Payment conditions in China seem to be improving but businesses should continue to manage risks lurking beneath the surface.
The improvement in China’s economic fortunes has led to an improvement in business conditions. With Chinese economic performance rebounding in 2017 with the country posting GDP growth of 6.9% – the first annual acceleration for seven years and beating the government’s target – fewer corporates are claiming an increase in delayed payments. The extended period between the payment due date and the date the payment is received is something that has blighted corporates in China in recent years.
According to new data from French credit insurer, Coface, only 29% of the 1,003 corporates it interviewed for its latest China Corporate Payment Survey saw an increase in delayed payments in 2017. This is a marked improvement from the 46% that had experienced increased payment delays in 2016.
Devil in the detail
This is encouraging news for corporate cash flow in China. However, beneath the surface, the picture is not quite as positive.
Coface’s report indicates a worrying increase in businesses experiencing ultra-long payment delays in 2017. Twenty-six percent of corporates said this had been the case in 2017, up from 19% in 2016. Sectors most affected include construction, pharma and autos.
Whilst these statistics are concerning in themselves, digging further beneath the surface reveals significant additional risks. Indeed, the data shows that 21% of companies experiencing ultra-long payment delays have more than 10% of their annual turnover tied up in these payments. Coface estimate that roughly 80% of these ultra-long payment delays do not get paid at all. This could put cash flow at significant risk, notes the report.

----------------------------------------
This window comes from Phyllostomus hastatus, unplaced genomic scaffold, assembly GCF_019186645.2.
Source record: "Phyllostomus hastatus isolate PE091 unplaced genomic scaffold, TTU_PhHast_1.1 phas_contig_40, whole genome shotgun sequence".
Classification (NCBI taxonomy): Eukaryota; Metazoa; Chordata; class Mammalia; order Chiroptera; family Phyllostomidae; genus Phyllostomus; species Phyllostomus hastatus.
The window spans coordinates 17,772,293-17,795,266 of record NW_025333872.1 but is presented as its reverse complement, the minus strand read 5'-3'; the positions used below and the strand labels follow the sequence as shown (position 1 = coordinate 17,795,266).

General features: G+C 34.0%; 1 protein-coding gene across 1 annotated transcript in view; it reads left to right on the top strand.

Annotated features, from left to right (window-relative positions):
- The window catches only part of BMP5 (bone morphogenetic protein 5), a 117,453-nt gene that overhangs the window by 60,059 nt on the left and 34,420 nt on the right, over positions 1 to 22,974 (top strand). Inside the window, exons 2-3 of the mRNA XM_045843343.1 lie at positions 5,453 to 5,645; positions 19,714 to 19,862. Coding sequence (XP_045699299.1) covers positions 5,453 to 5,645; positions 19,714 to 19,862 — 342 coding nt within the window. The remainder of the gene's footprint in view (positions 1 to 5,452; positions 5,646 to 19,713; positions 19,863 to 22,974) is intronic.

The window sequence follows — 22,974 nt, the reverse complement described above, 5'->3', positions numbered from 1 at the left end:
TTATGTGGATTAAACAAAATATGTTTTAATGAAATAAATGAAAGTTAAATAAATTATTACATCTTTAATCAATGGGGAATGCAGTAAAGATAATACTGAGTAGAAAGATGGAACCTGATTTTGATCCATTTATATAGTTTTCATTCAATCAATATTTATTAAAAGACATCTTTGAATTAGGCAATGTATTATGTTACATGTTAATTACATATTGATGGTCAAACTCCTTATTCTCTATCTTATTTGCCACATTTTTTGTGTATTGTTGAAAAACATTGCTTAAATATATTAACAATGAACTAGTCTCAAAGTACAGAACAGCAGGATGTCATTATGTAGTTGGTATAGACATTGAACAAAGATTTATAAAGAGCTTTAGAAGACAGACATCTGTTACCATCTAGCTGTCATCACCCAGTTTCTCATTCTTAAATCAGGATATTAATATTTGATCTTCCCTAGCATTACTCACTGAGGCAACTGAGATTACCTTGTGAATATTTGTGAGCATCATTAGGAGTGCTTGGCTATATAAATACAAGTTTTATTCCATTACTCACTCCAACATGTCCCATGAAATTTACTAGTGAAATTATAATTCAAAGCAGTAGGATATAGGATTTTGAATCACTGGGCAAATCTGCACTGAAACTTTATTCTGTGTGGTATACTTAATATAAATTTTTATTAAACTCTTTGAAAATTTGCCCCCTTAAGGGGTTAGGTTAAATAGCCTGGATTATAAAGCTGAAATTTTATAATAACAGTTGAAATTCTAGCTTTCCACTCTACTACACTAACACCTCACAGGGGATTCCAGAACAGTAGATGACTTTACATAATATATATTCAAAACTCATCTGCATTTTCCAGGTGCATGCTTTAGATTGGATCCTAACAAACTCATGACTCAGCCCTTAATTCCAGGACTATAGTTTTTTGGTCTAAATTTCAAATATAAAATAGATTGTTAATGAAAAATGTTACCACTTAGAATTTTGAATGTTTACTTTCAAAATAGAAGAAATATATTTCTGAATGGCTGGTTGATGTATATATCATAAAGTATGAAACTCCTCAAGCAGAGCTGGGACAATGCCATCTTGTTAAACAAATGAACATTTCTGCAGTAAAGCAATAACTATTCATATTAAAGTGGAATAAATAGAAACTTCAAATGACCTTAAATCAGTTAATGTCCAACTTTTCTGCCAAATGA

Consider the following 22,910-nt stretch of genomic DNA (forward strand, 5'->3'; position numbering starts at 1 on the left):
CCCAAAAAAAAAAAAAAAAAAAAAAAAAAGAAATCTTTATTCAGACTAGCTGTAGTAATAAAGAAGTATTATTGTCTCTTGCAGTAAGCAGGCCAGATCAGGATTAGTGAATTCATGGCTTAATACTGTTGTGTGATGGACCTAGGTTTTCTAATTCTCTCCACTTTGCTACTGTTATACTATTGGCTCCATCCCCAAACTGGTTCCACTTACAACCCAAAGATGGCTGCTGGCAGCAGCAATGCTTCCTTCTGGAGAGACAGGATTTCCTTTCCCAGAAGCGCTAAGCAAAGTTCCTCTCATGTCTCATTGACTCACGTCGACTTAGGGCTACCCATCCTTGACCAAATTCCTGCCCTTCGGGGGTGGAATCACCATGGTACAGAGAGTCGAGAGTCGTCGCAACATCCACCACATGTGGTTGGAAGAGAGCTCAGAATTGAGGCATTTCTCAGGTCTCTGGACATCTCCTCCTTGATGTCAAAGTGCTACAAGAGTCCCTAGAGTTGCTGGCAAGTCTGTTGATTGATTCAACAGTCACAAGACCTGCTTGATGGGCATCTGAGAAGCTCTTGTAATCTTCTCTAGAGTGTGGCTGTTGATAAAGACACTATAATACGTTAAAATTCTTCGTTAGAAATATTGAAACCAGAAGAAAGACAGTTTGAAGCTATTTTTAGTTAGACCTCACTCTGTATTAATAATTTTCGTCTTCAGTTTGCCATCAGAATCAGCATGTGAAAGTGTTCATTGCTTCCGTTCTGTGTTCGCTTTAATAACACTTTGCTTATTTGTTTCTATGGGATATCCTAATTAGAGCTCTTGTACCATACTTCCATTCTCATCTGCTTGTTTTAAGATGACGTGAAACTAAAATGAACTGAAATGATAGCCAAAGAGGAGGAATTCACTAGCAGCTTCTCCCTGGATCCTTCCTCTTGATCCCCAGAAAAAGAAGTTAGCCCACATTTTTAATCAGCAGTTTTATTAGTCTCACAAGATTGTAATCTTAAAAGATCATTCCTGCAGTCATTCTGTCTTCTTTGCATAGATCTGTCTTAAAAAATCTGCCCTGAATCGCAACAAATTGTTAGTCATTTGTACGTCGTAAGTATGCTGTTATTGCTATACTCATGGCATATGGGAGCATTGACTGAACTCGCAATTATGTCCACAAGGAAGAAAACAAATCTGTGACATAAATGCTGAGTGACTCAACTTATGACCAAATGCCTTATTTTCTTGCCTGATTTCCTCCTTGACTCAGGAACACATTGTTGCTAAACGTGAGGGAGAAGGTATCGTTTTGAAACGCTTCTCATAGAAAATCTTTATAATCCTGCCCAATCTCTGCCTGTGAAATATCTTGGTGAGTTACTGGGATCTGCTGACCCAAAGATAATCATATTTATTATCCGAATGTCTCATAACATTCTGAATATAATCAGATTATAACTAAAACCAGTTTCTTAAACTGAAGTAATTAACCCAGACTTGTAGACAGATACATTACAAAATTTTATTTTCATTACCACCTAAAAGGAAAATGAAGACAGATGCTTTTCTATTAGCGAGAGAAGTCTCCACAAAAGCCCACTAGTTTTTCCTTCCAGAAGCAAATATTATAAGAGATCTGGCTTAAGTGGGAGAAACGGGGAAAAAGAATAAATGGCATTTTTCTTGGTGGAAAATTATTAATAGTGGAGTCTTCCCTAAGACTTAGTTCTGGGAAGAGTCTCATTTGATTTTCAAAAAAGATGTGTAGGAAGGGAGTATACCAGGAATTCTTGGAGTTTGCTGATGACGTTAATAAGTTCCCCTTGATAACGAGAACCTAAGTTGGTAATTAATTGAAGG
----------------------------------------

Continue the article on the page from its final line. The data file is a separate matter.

Conditions are most worrying for companies operating in the energy, construction and auto sector. With corporate debt levels at an all-time high, and the Chinese government keen to deleverage parts of the economy, notably local governments and state-owned enterprises, companies across the supply chain might be in for a rough ride in the year ahead.
Despite the significant risks companies face, many risk managers in China are becoming complacent, according to Coface. This is evidenced by the decline in use of credit management tools to manage the risk of late/non-payment.
Coface found that fewer than 20% said their business used credit insurance or credit agency reports to mitigate the risk. Only 10% used factoring or debt collection products, with 40% saying they used no credit management tools at all.
The report notes that figures such as these are understandable in the light of the headline data that shows payment conditions are improving. Yet, given the existence of beneath-the-surface pockets of stress, and the fact that debt in China is at an all-time high, perhaps greater attention needs to be paid to risk management.
Coface expects more companies in the sectors that are currently experiencing either high debt levels or long payment delays that exceed 2% of annual turnover, to face further difficulties this year because of tighter monetary and fiscal policies.